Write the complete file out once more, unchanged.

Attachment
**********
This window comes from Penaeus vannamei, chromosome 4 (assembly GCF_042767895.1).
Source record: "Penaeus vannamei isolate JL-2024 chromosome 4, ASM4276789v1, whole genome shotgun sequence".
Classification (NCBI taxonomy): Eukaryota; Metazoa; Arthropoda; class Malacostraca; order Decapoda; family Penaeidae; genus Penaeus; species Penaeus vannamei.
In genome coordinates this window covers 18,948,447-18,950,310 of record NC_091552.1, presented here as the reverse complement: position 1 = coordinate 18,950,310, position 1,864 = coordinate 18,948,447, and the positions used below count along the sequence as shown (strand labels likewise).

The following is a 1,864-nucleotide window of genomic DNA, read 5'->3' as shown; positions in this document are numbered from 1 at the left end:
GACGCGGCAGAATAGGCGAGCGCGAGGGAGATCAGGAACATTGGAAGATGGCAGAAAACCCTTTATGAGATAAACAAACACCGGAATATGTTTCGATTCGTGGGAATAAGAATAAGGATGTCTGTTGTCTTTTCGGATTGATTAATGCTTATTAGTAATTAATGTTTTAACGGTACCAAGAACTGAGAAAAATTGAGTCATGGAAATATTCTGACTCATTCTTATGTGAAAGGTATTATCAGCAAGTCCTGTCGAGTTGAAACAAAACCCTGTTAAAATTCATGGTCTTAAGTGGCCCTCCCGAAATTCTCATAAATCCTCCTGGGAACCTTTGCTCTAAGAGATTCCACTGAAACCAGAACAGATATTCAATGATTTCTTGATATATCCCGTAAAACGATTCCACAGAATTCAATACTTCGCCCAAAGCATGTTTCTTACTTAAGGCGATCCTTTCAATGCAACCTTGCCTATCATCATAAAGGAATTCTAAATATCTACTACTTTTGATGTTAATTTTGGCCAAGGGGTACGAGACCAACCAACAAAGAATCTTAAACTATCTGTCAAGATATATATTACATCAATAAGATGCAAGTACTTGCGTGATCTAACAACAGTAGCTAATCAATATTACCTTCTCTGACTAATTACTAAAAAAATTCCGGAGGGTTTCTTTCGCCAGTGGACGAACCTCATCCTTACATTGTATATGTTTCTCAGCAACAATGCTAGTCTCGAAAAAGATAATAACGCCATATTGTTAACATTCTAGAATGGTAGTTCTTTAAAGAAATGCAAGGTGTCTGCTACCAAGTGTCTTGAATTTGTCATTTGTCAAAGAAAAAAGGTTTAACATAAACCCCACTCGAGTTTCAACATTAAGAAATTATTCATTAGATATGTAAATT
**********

This window comes from Penaeus vannamei, chromosome 4 (assembly GCF_042767895.1).
Source record: "Penaeus vannamei isolate JL-2024 chromosome 4, ASM4276789v1, whole genome shotgun sequence".
Classification (NCBI taxonomy): Eukaryota; Metazoa; Arthropoda; class Malacostraca; order Decapoda; family Penaeidae; genus Penaeus; species Penaeus vannamei.
In genome coordinates this window covers 18,948,447-18,950,310 of record NC_091552.1, presented here as the reverse complement: position 1 = coordinate 18,950,310, position 1,864 = coordinate 18,948,447, and the positions used below count along the sequence as shown (strand labels likewise).

The following is a 1,864-nucleotide window of genomic DNA, read 5'->3' as shown; positions in this document are numbered from 1 at the left end:
GACGCGGCAGAATAGGCGAGCGCGAGGGAGATCAGGAACATTGGAAGATGGCAGAAAACCCTTTATGAGATAAACAAACACCGGAATATGTTTCGATTCGTGGGAATAAGAATAAGGATGTCTGTTGTCTTTTCGGATTGATTAATGCTTATTAGTAATTAATGTTTTAACGGTACCAAGAACTGAGAAAAATTGAGTCATGGAAATATTCTGACTCATTCTTATGTGAAAGGTATTATCAGCAAGTCCTGTCGAGTTGAAACAAAACCCTGTTAAAATTCATGGTCTTAAGTGGCCCTCCCGAAATTCTCATAAATCCTCCTGGGAACCTTTGCTCTAAGAGATTCCACTGAAACCAGAACAGATATTCAATGATTTCTTGATATATCCCGTAAAACGATTCCACAGAATTCAATACTTCGCCCAAAGCATGTTTCTTACTTAAGGCGATCCTTTCAATGCAACCTTGCCTATCATCATAAAGGAATTCTAAATATCTACTACTTTTGATGTTAATTTTGGCCAAGGGGTACGAGACCAACCAACAAAGAATCTTAAACTATCTGTCAAGATATATATTACATCAATAAGATGCAAGTACTTGCGTGATCTAACAACAGTAGCTAATCAATATTACCTTCTCTGACTAATTACTAAAAAAATTCCGGAGGGTTTCTTTCGCCAGTGGACGAACCTCATCCTTACATTGTATATGTTTCTCAGCAACAATGCTAGTCTCGAAAAAGATAATAACGCCATATTGTTAACATTCTAGAATGGTAGTTCTTTAAAGAAATGCAAGGTGTCTGCTACCAAGTGTCTTGAATTTGTCATTTGTCAAAGAAAAAAGGTTTAACATAAACCCCACTCGAGTTTCAACATTAAGAAATTATTCATTAGATATGTAAATT